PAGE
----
MY WEEK IN WESTMINSTER

This weekend was the 70th anniversary of the Freckleton air disaster and I was pleased to see the number of people who came out to pay their respects on a date which helped shape the history of that part of rural Fylde.

The tragedy saw a United States Army Air Forces (USAAF) Consolidated B-24 Liberator come down in a violent storm during a routine test flight from the nearby Warton Aerodrome, now BAE Systems, on August 23, 1944.

During the crash, the aircraft devastated Holy Trinity Primary School and demolished three houses and the nearby Sad Sack Snack Bar. The death toll was 61, including 38 children, and the incident is commonly recognised among the worst air disasters in Britain during the Second World War.

The impact of the tragedy can still be felt strongly in Freckleton today; a garden and children’s playground in memory of those lost were opened in August 1945 while the memorial hall was completed in September 1977. In addition to the dedication in the village churchyard, a marker was placed at the site of the accident on Trinity Close in 2007.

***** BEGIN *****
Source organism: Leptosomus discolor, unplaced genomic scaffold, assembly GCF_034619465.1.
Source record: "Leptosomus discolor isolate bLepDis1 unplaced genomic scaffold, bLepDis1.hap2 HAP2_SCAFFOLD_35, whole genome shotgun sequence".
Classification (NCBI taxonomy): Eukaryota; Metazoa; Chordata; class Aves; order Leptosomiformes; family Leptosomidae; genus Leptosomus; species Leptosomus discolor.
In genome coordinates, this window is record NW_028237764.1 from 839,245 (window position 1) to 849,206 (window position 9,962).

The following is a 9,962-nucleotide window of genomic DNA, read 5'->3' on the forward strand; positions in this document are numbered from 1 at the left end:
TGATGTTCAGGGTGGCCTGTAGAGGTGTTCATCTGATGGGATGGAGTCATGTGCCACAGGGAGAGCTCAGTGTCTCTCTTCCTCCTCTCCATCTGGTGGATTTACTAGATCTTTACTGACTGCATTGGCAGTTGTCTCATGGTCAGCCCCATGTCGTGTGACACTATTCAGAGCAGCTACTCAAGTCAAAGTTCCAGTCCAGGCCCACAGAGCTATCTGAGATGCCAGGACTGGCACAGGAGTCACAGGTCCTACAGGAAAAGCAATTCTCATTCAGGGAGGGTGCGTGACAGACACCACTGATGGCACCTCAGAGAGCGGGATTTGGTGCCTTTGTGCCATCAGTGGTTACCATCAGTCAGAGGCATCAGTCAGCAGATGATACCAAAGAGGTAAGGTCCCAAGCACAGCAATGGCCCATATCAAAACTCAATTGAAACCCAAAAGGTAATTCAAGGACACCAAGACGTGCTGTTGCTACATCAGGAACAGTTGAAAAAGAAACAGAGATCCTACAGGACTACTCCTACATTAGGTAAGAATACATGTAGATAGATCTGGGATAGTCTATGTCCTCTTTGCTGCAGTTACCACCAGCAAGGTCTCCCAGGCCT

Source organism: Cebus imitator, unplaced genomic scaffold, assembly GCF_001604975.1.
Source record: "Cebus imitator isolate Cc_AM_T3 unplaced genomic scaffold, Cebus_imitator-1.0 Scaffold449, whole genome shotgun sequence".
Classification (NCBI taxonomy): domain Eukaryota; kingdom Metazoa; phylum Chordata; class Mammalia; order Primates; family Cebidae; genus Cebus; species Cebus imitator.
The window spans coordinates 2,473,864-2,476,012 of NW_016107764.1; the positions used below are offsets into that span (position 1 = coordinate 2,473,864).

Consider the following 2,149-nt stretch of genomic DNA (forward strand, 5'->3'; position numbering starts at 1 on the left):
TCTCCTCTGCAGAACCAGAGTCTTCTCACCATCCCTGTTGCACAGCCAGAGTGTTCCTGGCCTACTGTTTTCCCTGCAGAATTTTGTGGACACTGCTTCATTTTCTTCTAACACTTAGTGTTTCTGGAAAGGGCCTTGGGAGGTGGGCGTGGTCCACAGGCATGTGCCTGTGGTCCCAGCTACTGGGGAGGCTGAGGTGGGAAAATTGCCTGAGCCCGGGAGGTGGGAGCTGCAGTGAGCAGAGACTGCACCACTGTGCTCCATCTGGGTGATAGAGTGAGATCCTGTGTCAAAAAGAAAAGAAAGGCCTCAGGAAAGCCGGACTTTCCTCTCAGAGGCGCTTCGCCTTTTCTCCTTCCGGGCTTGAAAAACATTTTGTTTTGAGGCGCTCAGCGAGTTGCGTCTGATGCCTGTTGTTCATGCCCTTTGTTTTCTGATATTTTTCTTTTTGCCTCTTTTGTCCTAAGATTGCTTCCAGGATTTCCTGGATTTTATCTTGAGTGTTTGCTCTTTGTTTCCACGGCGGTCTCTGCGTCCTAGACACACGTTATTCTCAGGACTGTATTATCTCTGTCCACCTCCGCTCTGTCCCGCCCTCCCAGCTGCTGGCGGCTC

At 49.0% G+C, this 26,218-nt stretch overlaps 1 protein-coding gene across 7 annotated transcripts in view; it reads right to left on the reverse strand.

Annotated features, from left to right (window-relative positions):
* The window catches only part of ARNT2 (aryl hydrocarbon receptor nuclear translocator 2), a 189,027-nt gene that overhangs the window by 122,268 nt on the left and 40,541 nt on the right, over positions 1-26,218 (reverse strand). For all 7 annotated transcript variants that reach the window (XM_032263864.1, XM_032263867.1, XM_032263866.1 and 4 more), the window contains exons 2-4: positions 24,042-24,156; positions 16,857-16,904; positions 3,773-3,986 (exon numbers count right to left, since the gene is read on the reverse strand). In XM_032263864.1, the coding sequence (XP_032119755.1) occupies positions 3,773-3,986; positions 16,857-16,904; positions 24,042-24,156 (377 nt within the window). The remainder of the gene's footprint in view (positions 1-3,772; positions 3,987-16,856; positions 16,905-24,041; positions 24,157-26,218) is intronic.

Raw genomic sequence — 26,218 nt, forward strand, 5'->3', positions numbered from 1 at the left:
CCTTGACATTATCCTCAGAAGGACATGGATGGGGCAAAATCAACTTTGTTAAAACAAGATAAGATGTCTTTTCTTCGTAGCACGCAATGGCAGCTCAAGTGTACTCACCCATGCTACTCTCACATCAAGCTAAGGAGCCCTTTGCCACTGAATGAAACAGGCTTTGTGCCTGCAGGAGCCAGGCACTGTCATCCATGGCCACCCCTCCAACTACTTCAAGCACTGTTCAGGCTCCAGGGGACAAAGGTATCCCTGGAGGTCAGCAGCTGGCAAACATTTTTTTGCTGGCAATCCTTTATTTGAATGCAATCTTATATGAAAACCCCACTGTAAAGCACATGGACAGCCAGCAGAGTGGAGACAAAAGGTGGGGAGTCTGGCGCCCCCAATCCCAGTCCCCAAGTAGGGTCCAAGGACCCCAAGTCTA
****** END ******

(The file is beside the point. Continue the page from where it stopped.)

Today, it is difficult to imagine such an appalling tragedy taking place so close to home and even during a time of war, Freckleton’s was a loss which remained long in the memory.

On Saturday, hundreds of people, including survivors, relatives of the victims and villagers, attended a service at Holy Trinity Church on Lytham Road in a fitting tribute to those who lost their lives during the disaster and proof that the community spirit is as strong in Freckleton today as it was during those tumultuous war years.

As a Scotsman serving an English constituency in a British Parliament, I am one of a small number of people with a unique view on the debate on Scottish independence and am pleased to support the campaign to keep the UK together.

There are many reasons why I believe in a united Britain and I do not feel that those who are campaigning for an independent Scotland have made a convincing argument which goes beyond rhetoric and tackles some of the major issues involved.

However, at its heart of hearts this debate is about Britain’s relationship as a United Kingdom and I know many people who remain extremely proud of being part of one of the most successful monetary, fiscal and political unions in history.

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